But what could his motivations even be? He told Skye that she could expect a lot of “presents” from him and I think he was sincere. Personally, I really hope he’s just your average psychopath and this is his twisted way to get back “on the team”. To get Skye to like him again. It’d be a very Whedon way to go and the kind of depth I’m looking for. Depth is the one of the best thing Agents has over the other comic book shows on TV.
So this mystery city. More signs point to Attlian. It’s said in this episode that stories put it somewhere in the East. Attlian was originally in the Himalayas, which, depending on where on where you are, is in the East. I didn’t get a good look at where the satellite located it at the end of the episode, but I’d like to believe it was a mountain range.
We learn from Skye’s dad that if someone takes the Diviner or Obelisk into the city’s temple “something really cool will happen”. That, coupled with the fact that when the blue visitors (Kree, you guys, it’s gotta be) visited Earth all those years ago, they did it to end all mankind. I don’t believe they aimed to end it in a “kill everyone” way. I believe — I hope — it’s in a “turn all humans to Inhumans” kind of way. Well, maybe not all human. Just the ones who are able.
The question is, when you take that object into the Temple, do only the people present get the cool whatever-it-is, or is it a worldwide thing? Because, honestly, a worldwide event would change the MCU’s landscape, not to mention Agent‘s. All of a sudden thousands of people have powers. Imagine the new villains we’d see. The new heroes. So many opportunities for stories. It’d be amazing.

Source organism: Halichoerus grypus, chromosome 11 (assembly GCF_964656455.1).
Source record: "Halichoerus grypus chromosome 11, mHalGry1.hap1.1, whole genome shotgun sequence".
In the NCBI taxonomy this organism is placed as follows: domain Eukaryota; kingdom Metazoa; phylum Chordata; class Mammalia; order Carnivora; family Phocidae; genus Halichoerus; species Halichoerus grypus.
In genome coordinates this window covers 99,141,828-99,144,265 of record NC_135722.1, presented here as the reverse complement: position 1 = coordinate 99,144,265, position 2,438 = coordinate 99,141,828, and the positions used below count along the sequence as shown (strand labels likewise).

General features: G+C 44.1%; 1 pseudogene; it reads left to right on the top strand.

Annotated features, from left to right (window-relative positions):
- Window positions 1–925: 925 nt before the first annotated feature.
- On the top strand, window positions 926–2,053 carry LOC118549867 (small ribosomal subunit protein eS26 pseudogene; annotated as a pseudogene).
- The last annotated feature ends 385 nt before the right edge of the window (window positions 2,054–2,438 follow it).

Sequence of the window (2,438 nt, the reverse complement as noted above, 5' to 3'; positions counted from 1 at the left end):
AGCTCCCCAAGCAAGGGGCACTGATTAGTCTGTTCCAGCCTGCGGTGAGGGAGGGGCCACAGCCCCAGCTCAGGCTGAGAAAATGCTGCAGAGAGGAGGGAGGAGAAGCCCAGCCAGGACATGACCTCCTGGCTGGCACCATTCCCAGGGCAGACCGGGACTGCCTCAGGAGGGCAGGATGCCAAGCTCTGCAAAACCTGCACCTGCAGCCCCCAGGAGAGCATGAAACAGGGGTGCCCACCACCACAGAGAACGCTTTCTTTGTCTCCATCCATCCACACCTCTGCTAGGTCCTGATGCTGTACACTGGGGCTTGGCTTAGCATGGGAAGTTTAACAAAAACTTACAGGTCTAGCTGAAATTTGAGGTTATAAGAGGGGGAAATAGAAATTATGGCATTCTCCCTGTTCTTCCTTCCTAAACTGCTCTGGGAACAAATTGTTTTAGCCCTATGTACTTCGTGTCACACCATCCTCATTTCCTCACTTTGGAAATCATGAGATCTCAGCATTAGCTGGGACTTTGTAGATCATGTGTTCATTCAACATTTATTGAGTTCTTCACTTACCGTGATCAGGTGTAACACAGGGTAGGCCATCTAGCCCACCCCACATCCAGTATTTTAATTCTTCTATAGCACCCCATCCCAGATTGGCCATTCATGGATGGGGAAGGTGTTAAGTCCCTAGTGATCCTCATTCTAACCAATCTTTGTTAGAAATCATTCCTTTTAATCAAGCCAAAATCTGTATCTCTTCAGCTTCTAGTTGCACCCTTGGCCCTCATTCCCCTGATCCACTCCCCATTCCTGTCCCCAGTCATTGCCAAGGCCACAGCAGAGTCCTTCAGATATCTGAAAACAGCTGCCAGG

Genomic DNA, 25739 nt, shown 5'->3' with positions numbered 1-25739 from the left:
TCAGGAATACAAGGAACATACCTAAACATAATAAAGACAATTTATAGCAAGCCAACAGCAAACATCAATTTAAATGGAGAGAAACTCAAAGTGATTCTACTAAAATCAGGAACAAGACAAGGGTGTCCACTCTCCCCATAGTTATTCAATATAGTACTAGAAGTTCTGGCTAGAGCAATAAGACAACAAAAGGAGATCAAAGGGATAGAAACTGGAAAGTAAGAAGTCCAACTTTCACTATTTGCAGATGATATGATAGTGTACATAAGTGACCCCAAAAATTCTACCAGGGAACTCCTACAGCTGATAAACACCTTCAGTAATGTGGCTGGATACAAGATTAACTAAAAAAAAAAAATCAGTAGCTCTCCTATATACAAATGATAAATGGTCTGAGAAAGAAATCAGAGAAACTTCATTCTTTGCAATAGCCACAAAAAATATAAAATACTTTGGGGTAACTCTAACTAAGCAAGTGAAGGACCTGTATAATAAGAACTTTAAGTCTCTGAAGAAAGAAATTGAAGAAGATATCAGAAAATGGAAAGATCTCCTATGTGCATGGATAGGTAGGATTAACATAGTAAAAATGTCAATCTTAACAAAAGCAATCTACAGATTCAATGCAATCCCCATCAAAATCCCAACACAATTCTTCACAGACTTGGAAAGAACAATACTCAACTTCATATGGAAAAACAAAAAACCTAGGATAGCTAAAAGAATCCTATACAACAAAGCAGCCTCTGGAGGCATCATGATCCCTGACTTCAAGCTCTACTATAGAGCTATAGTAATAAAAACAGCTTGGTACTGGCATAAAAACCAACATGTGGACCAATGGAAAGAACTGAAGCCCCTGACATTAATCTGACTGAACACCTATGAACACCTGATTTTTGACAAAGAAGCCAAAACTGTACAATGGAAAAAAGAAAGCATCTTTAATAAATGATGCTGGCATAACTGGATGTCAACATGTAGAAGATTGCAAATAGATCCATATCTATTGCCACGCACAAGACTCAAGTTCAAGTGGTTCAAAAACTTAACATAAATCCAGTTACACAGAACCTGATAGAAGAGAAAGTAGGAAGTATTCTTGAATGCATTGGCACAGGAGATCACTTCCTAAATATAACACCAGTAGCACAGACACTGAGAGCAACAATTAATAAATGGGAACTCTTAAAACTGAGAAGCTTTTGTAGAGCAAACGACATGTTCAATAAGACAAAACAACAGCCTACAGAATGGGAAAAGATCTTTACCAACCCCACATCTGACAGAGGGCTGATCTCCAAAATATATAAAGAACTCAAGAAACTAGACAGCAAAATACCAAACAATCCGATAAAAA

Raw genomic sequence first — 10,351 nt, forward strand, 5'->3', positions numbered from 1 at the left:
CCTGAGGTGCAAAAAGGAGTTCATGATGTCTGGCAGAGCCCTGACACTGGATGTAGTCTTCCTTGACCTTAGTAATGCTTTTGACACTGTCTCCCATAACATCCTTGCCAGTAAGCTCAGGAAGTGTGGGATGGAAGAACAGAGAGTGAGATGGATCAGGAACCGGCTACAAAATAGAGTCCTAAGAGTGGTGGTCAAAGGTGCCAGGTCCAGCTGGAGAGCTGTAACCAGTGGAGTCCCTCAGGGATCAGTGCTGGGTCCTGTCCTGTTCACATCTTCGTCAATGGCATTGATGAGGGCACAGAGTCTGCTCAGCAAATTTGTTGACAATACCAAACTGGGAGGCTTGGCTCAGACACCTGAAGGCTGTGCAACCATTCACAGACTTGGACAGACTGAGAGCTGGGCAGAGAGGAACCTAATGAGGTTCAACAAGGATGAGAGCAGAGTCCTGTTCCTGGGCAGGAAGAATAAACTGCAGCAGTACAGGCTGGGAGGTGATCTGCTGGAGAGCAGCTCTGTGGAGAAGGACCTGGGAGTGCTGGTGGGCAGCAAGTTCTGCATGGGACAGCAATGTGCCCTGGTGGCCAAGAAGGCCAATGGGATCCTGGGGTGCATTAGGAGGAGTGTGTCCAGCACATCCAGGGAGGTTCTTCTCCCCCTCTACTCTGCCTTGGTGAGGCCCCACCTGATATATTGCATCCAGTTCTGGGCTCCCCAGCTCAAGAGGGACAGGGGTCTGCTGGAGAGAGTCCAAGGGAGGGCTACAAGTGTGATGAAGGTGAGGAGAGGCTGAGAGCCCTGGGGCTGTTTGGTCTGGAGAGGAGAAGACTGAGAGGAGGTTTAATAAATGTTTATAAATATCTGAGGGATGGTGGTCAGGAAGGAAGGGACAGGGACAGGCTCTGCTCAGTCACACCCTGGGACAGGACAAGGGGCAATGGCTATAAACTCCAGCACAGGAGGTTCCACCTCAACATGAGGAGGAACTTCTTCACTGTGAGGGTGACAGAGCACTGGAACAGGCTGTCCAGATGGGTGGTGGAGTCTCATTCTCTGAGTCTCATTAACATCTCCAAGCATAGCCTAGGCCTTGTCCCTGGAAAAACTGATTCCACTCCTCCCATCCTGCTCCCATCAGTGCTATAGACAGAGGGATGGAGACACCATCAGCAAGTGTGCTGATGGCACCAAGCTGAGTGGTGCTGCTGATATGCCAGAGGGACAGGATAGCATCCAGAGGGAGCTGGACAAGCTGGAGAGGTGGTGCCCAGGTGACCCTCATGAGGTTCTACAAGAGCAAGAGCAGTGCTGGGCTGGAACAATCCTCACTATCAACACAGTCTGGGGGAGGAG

Skye’s dad is quickly becoming my favorite part of the show. I had worried that too much exposure would cause him to wear thin, but it doesn’t appear to. Kyle MacLachlan plays off of everyone so well, every interaction is unique. The simmering rage with Coulson, the quiet condescension with Whitehall. He devours the scenery, he plays it with nothing on the table. It’s so weirdly new. The world is a heightened reality and the characters are slight exaggerations, but everyone plays them with a level of gravitas. There are real emotional things going on behind the scenes. Skye’s dad, however, is balls out crazy, everything is cranked up to 11. Even his tragedy, loosing his wife and daughter, is played with such super melodrama. Shakespearean vows and all that. I can’t tell why it works. He’s just fun to watch.
It looks like we’ll be seeing more of him and I’m hyped. To the extreme. The way they build the tension with him, the way you know how he can explode, it’s fantastic. You’re just always waiting for him to come unhinged, to finally snap. There’s also the feeling that he’s not quite human. He’s overpowered some tough dudes and killing a whole village? That’s Inhuman. So much left I want to see from him.